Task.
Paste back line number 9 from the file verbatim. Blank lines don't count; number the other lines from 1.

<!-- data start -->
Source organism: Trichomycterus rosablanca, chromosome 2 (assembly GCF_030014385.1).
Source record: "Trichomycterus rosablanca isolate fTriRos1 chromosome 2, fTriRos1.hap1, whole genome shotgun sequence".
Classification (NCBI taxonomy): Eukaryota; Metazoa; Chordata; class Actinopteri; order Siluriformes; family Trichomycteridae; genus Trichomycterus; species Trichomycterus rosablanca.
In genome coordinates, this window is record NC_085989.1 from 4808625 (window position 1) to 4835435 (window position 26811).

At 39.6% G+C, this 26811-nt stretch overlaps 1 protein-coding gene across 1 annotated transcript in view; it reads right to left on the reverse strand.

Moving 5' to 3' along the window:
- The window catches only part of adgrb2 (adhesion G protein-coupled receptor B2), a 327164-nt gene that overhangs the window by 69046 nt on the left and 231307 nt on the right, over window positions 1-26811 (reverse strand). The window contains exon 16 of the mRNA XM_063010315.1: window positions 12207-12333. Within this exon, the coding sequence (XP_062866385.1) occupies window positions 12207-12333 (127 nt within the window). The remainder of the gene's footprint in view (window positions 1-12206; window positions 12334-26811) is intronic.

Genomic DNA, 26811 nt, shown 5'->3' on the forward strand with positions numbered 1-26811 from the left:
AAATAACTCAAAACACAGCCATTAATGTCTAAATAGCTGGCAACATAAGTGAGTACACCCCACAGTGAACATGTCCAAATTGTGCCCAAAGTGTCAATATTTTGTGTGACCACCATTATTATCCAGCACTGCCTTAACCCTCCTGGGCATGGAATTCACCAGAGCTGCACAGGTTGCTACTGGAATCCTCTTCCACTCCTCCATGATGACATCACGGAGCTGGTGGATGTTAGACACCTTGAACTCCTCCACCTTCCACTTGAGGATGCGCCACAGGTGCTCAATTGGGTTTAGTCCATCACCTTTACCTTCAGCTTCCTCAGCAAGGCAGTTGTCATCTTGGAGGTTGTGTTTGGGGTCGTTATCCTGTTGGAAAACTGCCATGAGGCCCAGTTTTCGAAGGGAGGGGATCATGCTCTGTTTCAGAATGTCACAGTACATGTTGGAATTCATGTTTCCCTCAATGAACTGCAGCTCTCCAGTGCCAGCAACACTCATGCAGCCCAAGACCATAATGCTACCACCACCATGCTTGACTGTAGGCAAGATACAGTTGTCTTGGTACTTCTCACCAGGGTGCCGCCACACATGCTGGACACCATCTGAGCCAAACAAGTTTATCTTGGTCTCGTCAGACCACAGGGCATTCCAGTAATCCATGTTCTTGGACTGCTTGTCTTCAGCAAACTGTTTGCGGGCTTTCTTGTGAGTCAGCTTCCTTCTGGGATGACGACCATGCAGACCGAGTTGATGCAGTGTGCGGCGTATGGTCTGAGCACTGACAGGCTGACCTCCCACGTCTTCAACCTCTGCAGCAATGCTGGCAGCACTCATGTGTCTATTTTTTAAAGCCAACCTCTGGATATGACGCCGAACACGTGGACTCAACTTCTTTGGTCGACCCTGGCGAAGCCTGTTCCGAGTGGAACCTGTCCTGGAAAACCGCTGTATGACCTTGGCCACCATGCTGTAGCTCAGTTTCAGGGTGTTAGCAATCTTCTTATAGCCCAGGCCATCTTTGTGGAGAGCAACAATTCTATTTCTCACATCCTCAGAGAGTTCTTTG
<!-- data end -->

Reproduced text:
AAATAACTCAAAACACAGCCATTAATGTCTAAATAGCTGGCAACATAAGTGAGTACACCCCACAGTGAACATGTCCAAATTGTGCCCAAAGTGTCAATATTTTGTGTGACCACCATTATTATCCAGCACTGCCTTAACCCTCCTGGGCATGGAATTCACCAGAGCTGCACAGGTTGCTACTGGAATCCTCTTCCACTCCTCCATGATGACATCACGGAGCTGGTGGATGTTAGACACCTTGAACTCCTCCACCTTCCACTTGAGGATGCGCCACAGGTGCTCAATTGGGTTTAGTCCATCACCTTTACCTTCAGCTTCCTCAGCAAGGCAGTTGTCATCTTGGAGGTTGTGTTTGGGGTCGTTATCCTGTTGGAAAACTGCCATGAGGCCCAGTTTTCGAAGGGAGGGGATCATGCTCTGTTTCAGAATGTCACAGTACATGTTGGAATTCATGTTTCCCTCAATGAACTGCAGCTCTCCAGTGCCAGCAACACTCATGCAGCCCAAGACCATAATGCTACCACCACCATGCTTGACTGTAGGCAAGATACAGTTGTCTTGGTACTTCTCACCAGGGTGCCGCCACACATGCTGGACACCATCTGAGCCAAACAAGTTTATCTTGGTCTCGTCAGACCACAGGGCATTCCAGTAATCCATGTTCTTGGACTGCTTGTCTTCAGCAAACTGTTTGCGGGCTTTCTTGTGAGTCAGCTTCCTTCTGGGATGACGACCATGCAGACCGAGTTGATGCAGTGTGCGGCGTATGGTCTGAGCACTGACAGGCTGACCTCCCACGTCTTCAACCTCTGCAGCAATGCTGGCAGCACTCATGTGTCTATTTTTTAAAGCCAACCTCTGGATATGACGCCGAACACGTGGACTCAACTTCTTTGGTCGACCCTGGCGAAGCCTGTTCCGAGTGGAACCTGTCCTGGAAAACCGCTGTATGACCTTGGCCACCATGCTGTAGCTCAGTTTCAGGGTGTTAGCAATCTTCTTATAGCCCAGGCCATCTTTGTGGAGAGCAACAATTCTATTTCTCACATCCTCAGAGAGTTCTTTG